In a news release, the De la Capitale School Board did not dispute that version of events.
The board said school officials have a responsibility to ensure a safe and healthy environment.
Read more on CBC News.

Any manager worth the title should be able to design a process that prevents this.
Carnegie Mellon Mistakenly Accepts -- Then Rejects -- 800 Grad School Students
The Pittsburgh university revealed yesterday that it had erroneously admitted 800 students to its highly selective Master of Science in Computer Science program -- which ranks as the number one program of its kind in the world, according to U.S. News & World Report.
Carnegie Mellon explained that the error “was the result of serious mistakes in our process for generating acceptance letters.”
… However, such oversights occur more often than one might expect -- though typically at the undergraduate level, where the application process is less personal, the Associated Press reports. In December, Johns Hopkins mistakenly sent welcome letters to 300 rejected undergrads, and in 2009, the University of California sent acceptance emails to all 46,000 applicants.

“It's hard to define what an intermediary is but we studied it anyway.” Isn't it the companies (processes) that we removed back when the buzzword was “disintermediation?”
Liability of Online Intermediaries – New Study by the Global Network of Internet and Society Centers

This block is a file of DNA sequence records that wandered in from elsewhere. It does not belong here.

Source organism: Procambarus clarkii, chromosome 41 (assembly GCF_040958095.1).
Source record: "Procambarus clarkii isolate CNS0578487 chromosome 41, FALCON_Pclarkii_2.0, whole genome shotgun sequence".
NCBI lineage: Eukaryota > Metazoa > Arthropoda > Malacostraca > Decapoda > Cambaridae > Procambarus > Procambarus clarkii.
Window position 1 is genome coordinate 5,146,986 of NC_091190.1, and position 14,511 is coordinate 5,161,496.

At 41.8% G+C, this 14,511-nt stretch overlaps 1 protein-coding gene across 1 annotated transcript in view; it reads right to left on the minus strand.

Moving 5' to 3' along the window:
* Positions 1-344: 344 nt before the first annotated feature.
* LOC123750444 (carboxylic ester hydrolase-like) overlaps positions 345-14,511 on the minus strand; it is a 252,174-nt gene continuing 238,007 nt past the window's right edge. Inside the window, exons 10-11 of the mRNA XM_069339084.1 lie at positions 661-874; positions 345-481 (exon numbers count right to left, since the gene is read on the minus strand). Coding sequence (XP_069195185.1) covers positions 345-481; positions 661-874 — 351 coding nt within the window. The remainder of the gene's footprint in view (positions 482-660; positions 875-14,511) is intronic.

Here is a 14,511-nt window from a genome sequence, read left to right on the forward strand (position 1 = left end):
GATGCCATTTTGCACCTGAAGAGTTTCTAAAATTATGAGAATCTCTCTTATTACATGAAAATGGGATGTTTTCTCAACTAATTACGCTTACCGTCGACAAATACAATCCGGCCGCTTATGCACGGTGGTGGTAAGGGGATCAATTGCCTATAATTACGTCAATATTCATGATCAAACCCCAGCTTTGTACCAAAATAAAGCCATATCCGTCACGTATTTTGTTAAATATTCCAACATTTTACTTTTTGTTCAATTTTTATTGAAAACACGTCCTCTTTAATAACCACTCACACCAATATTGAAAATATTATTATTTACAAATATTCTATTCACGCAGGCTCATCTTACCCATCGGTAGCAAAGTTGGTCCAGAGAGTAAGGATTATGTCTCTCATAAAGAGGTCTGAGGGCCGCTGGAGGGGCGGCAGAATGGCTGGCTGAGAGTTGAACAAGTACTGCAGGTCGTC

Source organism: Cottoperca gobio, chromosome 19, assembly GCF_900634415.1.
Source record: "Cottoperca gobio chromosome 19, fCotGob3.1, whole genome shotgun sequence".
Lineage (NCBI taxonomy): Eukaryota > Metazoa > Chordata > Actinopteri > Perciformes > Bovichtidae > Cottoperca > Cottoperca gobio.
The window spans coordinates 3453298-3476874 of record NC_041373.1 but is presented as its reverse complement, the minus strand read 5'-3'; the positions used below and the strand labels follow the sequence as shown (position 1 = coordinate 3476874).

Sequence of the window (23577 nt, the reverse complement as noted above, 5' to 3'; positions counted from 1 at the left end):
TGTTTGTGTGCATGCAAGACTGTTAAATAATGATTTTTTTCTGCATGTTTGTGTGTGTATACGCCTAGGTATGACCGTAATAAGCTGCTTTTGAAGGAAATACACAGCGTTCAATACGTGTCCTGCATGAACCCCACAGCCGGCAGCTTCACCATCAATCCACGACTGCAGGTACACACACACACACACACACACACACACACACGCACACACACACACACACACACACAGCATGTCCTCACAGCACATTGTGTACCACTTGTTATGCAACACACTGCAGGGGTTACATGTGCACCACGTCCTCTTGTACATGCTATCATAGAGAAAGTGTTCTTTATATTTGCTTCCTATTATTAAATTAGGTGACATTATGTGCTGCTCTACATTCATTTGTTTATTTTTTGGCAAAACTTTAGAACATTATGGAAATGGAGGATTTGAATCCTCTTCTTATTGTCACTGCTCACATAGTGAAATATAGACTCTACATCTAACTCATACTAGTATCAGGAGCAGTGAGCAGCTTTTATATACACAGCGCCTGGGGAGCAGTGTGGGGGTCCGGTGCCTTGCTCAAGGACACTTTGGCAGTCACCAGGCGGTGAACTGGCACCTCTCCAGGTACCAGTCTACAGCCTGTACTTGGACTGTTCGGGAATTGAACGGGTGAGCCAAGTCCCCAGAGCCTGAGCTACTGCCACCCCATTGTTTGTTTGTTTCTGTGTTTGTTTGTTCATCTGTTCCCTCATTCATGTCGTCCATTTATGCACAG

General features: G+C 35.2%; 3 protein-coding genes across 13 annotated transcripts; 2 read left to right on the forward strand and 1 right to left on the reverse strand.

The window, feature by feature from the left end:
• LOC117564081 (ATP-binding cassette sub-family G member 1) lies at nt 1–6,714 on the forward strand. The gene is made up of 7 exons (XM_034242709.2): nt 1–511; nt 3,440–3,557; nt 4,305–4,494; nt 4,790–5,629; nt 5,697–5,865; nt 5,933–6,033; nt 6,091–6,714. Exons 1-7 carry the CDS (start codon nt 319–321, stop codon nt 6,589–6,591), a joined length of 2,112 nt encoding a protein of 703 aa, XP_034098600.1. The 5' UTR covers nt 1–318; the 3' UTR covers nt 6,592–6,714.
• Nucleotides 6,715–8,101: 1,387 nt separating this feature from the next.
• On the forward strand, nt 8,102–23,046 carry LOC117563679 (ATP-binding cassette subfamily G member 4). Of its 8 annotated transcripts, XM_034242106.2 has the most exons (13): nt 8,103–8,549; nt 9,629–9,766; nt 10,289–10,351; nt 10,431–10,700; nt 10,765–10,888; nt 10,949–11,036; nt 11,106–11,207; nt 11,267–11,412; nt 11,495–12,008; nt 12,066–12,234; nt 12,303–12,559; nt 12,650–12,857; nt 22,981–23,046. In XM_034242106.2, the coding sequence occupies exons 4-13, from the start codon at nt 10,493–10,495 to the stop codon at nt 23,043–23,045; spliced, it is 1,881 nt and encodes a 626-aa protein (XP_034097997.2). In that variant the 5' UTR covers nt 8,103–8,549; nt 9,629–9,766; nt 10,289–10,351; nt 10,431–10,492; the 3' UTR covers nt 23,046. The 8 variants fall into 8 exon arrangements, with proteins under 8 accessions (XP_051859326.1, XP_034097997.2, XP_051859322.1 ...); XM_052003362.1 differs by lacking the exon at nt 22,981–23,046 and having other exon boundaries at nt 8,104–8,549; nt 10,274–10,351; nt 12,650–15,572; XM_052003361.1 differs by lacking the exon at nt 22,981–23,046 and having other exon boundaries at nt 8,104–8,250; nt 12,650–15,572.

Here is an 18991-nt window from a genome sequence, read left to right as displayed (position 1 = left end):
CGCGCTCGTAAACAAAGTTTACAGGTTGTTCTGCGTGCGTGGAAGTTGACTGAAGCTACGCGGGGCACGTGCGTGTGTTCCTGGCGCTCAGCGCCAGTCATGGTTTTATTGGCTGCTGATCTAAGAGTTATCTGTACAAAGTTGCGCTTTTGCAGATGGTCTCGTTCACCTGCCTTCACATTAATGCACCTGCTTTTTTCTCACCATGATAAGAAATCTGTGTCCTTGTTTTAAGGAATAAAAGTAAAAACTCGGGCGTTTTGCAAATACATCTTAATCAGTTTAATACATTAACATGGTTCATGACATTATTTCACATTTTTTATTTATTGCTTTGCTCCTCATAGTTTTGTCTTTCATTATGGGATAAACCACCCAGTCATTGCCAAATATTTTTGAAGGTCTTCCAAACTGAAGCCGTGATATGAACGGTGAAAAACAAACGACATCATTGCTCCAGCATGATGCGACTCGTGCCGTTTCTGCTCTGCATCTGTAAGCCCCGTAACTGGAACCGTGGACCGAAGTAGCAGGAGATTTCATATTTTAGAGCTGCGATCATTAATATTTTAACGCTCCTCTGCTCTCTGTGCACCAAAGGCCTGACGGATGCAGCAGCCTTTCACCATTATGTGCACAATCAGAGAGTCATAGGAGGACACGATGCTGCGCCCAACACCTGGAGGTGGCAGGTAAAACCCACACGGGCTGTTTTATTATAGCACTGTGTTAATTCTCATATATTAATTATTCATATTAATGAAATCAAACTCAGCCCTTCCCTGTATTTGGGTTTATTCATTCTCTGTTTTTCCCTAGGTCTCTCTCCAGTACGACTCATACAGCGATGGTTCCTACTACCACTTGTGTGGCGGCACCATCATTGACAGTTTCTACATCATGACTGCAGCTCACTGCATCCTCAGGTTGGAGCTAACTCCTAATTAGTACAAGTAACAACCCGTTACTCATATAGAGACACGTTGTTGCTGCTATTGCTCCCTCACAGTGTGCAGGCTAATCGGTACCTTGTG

“The Global Network of Internet and Society Research Centers (NoC) and the Berkman Center for Internet & Society at Harvard University are pleased to announce the release of a new report, which examines the rapidly changing landscape of online intermediary liability at the intersection of law, technology, norms, and markets, and is aimed at informing and improving Internet policy-making globally. This report is a first output of a larger initiative on the governance of online intermediaries and consists of a case study series exploring online intermediary liability frameworks and issues in Brazil, the European Union, India, South Korea, the United States, Thailand, Turkey, and Vietnam, and a synthesis paper. In addition to facilitating the research project, the Berkman Center led the drafting of the synthesis document and contributed a case study on intermediary liability in the United States. The synthesis paper seeks to distill key observations and provide a high-level analysis of some of the structural elements that characterize varying governance frameworks, with a focus on intermediary liability regimes and their evolution. While intermediary liability varies significantly across the country case studies, the synthesis highlights the importance of cultural and political context, as reflected in both the legal norms aimed at regulating intermediaries and the perception of intermediaries’ social function within the countries studied. The United States paper describes and assesses the intermediary liability landscape in the United States, providing an overview of major US legal regimes that protect online intermediaries from liability for user content. It then offers a series of short case studies describing ways in which US-based companies and other organizations have structured their operations in compliance with and in response to US law. The research effort is grounded in a diversity of global perspectives and collaborative research techniques, committed to objective and independent academic standards, and aspires to be useful, actionable, and timely for policymakers and stakeholders. More broadly, the Network of Centers seeks to contribute to a more generalized vision and longer-term strategy regarding the role of academic research, facilitation and convening, and education and communication in the Internet age. The full text of the Berkman Center contribution, the other case studies by our international partners, and the synthesis paper are available on the Publixphere website, where the authors welcome comments and feedback. The series and individual papers are also available for download from SSRN.”